I would say things like the "flute trick", and the slightly
mismatched/awkward mouth movement, "high speed bubbles" seen in the video Simon references here on page 82: viewtopic.php?p=2398592#p2398592
... are really because they've been artistically matching an underwater effect to behavior of normal expected things. They've sped up the video to make up for slow movements in water (and they may be upside down as well, as you've suggested, K).
There may be give aways like "slow clap" when they are cupping or pooling water. Their blinking also looks ... interesting. Is it normal to be so squinty above water? And to blink so frequently and for long periods? Is that because of studio lighting? Something else? We should try slowing down the video about 25%-75% and seeing if it matches underwater movements and mannerisms.
They might be spending 2 minutes underwater (some are said to be able to last for 10 minutes with breathing exercises, perhaps longer with drugs or special training or hidden breathing apparati) and the video sped up some. Some of the behaviors of things are a bit 'frantic' and I think it's because they are told to move at a certain mentally estimated
speed the actors must regulate for themselves, and they won't always get it perfectly right. But editors can use the best "takes" and speed those up. We can be sure there is a point they say, "It's good enough!" and just release it.
With chromakey/greenscreen special effects, we see the backgrounds. Now, is there any particular color we never see the astronauts wearing before they are cut out and pasted on a background, and the compositing software occasionally fucks up their hands and layers, etc.? I would suspect we won't see a lot of neon green edges on their clothing. Maybe an Italian flag has a strong green, but that is different from common chromakey green and it can be cured with a simple mask around the flag most of the time. Mostly, the concern would be edges, as it's always been. Hair was always very tricky. Because hair is tricky in chromakey, they might be using a special technique for it. However, technology in chromakeying hair has apparently gotten much better in recent years.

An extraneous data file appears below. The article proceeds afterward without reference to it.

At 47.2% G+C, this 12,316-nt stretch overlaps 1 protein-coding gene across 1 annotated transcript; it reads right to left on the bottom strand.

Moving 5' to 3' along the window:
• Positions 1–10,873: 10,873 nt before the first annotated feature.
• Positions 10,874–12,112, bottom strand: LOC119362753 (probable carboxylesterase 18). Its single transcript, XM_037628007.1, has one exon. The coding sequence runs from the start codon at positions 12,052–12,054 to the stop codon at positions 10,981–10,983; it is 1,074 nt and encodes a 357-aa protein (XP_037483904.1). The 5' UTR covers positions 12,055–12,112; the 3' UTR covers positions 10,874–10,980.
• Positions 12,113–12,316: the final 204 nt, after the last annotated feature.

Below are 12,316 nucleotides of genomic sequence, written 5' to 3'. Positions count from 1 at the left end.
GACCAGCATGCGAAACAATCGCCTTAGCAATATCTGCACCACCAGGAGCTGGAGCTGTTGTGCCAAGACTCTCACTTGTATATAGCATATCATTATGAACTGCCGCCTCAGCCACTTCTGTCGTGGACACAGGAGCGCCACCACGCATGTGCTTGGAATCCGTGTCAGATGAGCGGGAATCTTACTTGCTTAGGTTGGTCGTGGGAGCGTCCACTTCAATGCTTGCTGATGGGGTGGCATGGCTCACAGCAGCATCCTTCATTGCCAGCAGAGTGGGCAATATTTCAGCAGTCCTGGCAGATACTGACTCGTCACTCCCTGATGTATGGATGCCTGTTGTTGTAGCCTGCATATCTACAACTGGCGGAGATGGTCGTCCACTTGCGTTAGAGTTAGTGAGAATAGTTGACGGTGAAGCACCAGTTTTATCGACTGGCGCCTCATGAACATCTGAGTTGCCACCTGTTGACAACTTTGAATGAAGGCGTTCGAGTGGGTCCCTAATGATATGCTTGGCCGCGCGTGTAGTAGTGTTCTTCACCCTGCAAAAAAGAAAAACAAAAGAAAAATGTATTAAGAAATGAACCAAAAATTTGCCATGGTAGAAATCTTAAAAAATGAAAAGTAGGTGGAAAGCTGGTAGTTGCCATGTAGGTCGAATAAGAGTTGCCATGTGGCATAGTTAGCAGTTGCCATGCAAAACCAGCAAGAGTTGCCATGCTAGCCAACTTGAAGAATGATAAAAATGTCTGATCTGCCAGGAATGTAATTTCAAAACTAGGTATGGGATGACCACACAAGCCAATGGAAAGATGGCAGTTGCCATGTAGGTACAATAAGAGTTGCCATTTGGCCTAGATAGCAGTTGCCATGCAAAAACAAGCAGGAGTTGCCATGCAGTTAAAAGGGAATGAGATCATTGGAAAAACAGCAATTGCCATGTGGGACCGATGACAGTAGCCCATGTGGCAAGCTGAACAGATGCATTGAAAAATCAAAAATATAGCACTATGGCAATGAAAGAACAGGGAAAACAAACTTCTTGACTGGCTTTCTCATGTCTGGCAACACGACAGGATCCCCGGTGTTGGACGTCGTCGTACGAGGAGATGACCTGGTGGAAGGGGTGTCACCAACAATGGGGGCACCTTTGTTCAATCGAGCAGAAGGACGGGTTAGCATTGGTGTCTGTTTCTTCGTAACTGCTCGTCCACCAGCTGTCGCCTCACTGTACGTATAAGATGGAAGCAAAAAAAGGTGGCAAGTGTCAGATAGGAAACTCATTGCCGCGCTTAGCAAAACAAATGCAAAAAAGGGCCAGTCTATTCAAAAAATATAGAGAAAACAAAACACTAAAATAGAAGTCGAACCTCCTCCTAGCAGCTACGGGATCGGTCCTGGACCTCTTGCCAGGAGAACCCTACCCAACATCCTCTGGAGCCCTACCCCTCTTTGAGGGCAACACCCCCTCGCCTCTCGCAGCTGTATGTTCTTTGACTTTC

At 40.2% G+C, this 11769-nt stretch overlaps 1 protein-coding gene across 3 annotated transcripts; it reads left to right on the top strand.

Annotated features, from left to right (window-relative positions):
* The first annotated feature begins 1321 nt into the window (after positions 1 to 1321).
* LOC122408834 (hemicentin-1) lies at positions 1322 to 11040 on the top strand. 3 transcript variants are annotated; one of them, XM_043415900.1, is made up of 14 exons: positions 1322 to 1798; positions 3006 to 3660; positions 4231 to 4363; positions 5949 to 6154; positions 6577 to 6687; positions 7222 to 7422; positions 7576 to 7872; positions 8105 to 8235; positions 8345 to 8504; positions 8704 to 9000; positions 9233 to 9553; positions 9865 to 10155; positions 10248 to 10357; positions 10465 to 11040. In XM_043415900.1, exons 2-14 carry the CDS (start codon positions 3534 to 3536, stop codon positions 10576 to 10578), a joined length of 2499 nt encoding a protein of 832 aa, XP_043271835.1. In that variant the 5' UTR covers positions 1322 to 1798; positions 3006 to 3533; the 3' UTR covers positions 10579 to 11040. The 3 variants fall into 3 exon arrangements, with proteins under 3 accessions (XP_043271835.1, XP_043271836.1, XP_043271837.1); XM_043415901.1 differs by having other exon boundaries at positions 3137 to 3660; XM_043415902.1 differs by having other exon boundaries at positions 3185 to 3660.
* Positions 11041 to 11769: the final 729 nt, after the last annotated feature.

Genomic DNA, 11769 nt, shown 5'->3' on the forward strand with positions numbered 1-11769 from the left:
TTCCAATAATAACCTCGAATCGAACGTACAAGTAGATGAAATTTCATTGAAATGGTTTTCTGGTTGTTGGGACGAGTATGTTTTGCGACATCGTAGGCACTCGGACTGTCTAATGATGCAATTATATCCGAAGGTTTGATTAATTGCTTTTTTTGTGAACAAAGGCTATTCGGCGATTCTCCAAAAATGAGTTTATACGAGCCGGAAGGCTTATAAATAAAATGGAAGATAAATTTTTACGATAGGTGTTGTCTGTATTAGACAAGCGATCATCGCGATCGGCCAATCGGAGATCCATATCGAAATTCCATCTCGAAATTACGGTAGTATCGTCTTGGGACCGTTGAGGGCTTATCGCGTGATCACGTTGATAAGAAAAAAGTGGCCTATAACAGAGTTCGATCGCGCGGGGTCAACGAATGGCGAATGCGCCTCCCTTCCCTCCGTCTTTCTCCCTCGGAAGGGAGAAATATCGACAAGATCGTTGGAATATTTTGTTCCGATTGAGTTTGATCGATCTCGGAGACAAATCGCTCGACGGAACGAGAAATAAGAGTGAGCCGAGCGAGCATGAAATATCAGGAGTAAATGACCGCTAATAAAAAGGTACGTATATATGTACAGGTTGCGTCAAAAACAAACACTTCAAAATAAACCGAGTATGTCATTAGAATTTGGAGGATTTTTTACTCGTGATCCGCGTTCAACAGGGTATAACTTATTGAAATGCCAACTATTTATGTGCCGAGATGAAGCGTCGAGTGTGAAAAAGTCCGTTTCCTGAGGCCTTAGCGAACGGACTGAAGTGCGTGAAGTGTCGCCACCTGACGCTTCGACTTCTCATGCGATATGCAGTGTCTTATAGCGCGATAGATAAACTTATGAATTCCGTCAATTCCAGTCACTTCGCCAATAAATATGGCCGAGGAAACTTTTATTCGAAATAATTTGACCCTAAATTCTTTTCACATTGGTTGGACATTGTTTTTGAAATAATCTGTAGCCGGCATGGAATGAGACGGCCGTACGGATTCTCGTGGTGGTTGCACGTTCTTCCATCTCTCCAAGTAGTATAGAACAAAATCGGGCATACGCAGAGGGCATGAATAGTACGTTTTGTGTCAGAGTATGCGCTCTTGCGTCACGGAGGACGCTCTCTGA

I don't doubt they have the budget for vomit comet effects. Not in the least. But remember all the signs tell us they love saving money and attempting efficiency. A pool gives you endless "outer space" time.
I am not sure about JonLeBon's comment on your video: "Easiest way to undermine the ISS is not to argue with the 'footage', but to ask people what other evidence they have that 'space' even exists in the first place. Movies and government. Case closed."
There are many methods we have to undoing this nonsense. Different people understand the problem in different ways. Some can immediately go to "movies and government" but a lot of people (let's not exclude ourselves, after all!) needed to awaken to the tricks and see them exposed in some way. Our questioning the magic tricks is one of the ways that helps people. Maybe it's not
the easiest, fine. But without asking these questions and speculating together we won't come up with solutions/answers that later we can cite because they were worth the effort of uncovering. And I certainly don't mind admitting I don't know. When we are ashamed to ask questions, we are really pickling ourselves.